Recipe Review

I Tried the Omelette from “The Bear” — And the Hype Is Real

published Jul 18, 2023
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French omelet on plate garnished with potato chips and parsley.
Credit: Nathan Hutsenpiller

Even if you’ve never worked in a restaurant, if you’re not watching FX’s The Bear, you’re missing out on some quality television. The Bear follows Carmy (Jeremy Allen White), a young chef who returns to his hometown to run a chaotic kitchen in his deceased brother’s restaurant. Now in its second season, the award-winning series features dramatic storylines, even more dramatic emotions, and some seriously delicious-looking meals. 

Episode nine of season 2 features a scene where Sydney (Ayo Edebiri) makes an omelette for Natalie (Abby Elliott) using a classic French technique of folding the eggs — but it wasn’t just the way in which she made it that seems to have caught viewers’ attention. She uses some intriguing ingredients. First Sydney squeezes soft, creamy Boursin cheese onto one side of the egg before rolling up the omelette and garnishing with chopped chives and, wait for it, sour cream and onion potato chips (!). Creamy cheese, potato chips, and eggs? Sign us up. 

While watching the scene, I was both confused and intrigued by the potato chip topping. I would have never thought to add the salty snack to eggs, but I was certainly game to try it. I’m no stranger to trying a dish from a favorite television show or movie (I tried recreating the cheeseburger from HBO’s The Menu), and I had no doubt that the omelette from The Bear would deliver. 

Credit: Nathan Hutsenpiller

How to Make the Omelette from The Bear

The key to this recipe lies in the silky eggs. To achieve The Bear height of silkiness, place a sieve over your mixing bowl before cracking three eggs into it. Using a fork, beat the eggs through the sieve. 

Place a skillet over medium heat and melt 1 tablespoon of butter, swirling it around the pan to coat the entire surface. Once the butter becomes foamy, pour your beaten eggs into the pan and immediately reduce the heat to low. You’re going for a slow cook here; the lower heat will prevent your eggs from overcooking and browning. 

Shake the skillet to start scrambling the eggs a bit and stir with a rubber spatula. Continue scrambling, making sure to scrape down the sides of your pan as needed, for 2 to 3 minutes. The top layer of the egg should still be moist and runny at this point, while the rest is set. 

Now, using Sydney’s method, fill a piping bag with Boursin and squeeze a log of cheese down the length of the egg’s edge that is closest to you. If you can’t find Boursin at your local market, I found that garlic and herb goat cheese worked wonderfully as a substitute.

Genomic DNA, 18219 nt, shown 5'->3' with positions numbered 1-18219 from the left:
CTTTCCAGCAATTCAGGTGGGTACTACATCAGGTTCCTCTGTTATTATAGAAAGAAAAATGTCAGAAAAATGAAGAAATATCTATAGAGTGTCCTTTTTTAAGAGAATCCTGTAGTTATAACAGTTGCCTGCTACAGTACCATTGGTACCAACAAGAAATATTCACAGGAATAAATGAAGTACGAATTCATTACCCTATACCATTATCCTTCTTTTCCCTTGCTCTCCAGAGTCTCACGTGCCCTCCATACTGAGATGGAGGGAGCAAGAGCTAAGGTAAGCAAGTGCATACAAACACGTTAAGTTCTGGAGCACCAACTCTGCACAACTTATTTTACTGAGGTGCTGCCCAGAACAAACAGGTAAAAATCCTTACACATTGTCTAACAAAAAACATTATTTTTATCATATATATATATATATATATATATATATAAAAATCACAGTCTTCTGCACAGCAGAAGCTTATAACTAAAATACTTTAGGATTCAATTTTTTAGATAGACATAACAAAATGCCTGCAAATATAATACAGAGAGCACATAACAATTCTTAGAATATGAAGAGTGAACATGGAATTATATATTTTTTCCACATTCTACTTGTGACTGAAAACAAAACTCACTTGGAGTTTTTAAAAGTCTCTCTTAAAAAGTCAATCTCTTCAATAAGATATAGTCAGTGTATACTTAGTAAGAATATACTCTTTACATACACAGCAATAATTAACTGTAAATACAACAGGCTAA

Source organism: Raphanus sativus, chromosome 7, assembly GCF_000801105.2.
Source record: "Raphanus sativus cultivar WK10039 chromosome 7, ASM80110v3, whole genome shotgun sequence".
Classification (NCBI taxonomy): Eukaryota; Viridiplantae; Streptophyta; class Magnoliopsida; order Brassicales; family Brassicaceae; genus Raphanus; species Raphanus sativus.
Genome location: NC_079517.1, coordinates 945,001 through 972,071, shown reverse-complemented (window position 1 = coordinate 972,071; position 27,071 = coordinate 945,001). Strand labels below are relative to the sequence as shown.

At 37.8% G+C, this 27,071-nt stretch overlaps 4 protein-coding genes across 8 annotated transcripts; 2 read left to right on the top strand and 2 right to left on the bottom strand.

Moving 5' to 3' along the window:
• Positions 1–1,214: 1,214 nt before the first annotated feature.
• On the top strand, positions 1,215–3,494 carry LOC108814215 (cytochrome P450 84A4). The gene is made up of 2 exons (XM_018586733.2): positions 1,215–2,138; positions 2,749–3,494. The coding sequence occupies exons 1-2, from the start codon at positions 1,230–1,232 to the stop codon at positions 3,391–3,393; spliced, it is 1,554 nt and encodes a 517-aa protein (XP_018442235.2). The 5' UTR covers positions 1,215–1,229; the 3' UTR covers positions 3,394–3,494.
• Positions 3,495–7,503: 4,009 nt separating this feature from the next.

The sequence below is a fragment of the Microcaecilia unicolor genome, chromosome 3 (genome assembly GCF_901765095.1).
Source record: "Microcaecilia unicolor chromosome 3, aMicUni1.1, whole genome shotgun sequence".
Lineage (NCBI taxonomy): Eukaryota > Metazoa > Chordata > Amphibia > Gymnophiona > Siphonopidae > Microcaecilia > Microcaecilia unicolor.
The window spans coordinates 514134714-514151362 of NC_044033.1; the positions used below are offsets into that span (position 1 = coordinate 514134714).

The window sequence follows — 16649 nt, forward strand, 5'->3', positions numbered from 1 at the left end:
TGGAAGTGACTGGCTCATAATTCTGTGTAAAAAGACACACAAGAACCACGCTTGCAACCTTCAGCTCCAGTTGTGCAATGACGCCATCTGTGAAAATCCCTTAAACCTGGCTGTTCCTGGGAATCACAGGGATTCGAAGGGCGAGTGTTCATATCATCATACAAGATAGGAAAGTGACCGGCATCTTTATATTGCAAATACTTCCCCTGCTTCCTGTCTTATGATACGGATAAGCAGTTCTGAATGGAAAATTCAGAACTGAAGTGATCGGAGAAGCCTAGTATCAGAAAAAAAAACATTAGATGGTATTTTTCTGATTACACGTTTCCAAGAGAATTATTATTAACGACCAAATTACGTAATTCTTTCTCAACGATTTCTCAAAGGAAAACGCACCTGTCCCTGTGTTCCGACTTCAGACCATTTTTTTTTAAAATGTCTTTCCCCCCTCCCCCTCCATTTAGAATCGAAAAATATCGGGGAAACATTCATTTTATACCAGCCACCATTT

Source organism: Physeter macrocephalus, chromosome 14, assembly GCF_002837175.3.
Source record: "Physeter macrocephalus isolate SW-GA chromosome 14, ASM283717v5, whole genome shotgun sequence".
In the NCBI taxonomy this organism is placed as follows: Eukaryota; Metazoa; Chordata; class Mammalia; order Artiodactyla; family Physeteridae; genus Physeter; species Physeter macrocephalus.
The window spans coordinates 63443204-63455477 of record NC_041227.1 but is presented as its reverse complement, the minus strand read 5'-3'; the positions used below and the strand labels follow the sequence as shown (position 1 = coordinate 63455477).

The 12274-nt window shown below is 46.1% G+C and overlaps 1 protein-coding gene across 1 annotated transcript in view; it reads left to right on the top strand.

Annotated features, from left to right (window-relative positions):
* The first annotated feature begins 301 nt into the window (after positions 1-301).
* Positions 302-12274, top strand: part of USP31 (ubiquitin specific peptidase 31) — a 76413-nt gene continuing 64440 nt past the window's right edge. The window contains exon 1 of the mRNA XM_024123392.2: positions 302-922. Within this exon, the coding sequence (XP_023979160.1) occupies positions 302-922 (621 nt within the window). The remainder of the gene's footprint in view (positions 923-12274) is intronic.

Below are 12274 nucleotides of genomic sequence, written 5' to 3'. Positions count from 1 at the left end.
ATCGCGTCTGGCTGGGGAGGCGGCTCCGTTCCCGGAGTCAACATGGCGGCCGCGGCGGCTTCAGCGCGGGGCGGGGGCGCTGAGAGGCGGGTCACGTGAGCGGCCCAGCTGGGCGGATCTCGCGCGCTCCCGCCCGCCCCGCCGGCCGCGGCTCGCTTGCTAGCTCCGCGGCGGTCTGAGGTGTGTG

Turn off the heat and gently use your spatula to start rolling the omelette over itself, starting with the Boursin side. Once the omelette is nearly sealed, hold your skillet over top of your serving plate and let it roll out, seal-side down. 

Next take a small pat of butter and gently spread over the top of the omelette until the butter is gone. Sprinkle chopped chives (or sub in scallions, like me) and crushed sour cream and onion chips (you know, ones with the ridges!). Finally, grind a sprinkle of black pepper on top.

Credit: Nathan Hutsenpiller

My Honest Opinion of the Omelette from The Bear

I’m a sucker for any scene in a movie or television show that highlights the skill and attention that goes into a person’s lifelong craft. I knew right away, while Sydney made Natalie her omelette, that this would be one of those recipes that gets people talking online.

Sydney’s method of making a French omelette was beautiful to watch. The creativity displayed in the use of potato chips was a decision that, for me, came out of left field, but in the end tasted amazing. The soft cheese with garlic and herb notes paired perfectly with the velvety eggs, and each bite was somehow better than the last. If you’re bored with making omelettes the same way over and over, I cannot recommend enough that you try out this recipe. 

After recently learning how to scramble eggs using a technique from Hong Kong, I feel like I came across this omelette at a convenient time. The versatility of eggs will never cease to amaze me. And you better believe I’ll be experimenting with chips as a garnish on more of my favorite foods in the future, because why not? 

Credit: Nathan Hutsenpiller

2 Tips for Making the Omelette from The Bear

  1. No Boursin, no problem. Boursin is a soft, creamy cheese that has a similar texture to cream cheese. Cream cheese might not be the alternative you’re looking for if your grocery store doesn’t carry Boursin, but goat cheese is another valid substitute. This recipe calls for the garlic and herb flavor of Boursin, so make sure to get a creamy cheese spiked with the same flavor. 
  2. Things happen quickly. Once you pour the eggs into the skillet, the time until you need to add the cheese is just 2 to 3 minutes — when you’ll need to act fast. Too much time left on the skillet and the eggs might brown. A French omelette should have zero browning, but if it happens, your omelette will still taste great. It’s not like you have a chef to impress.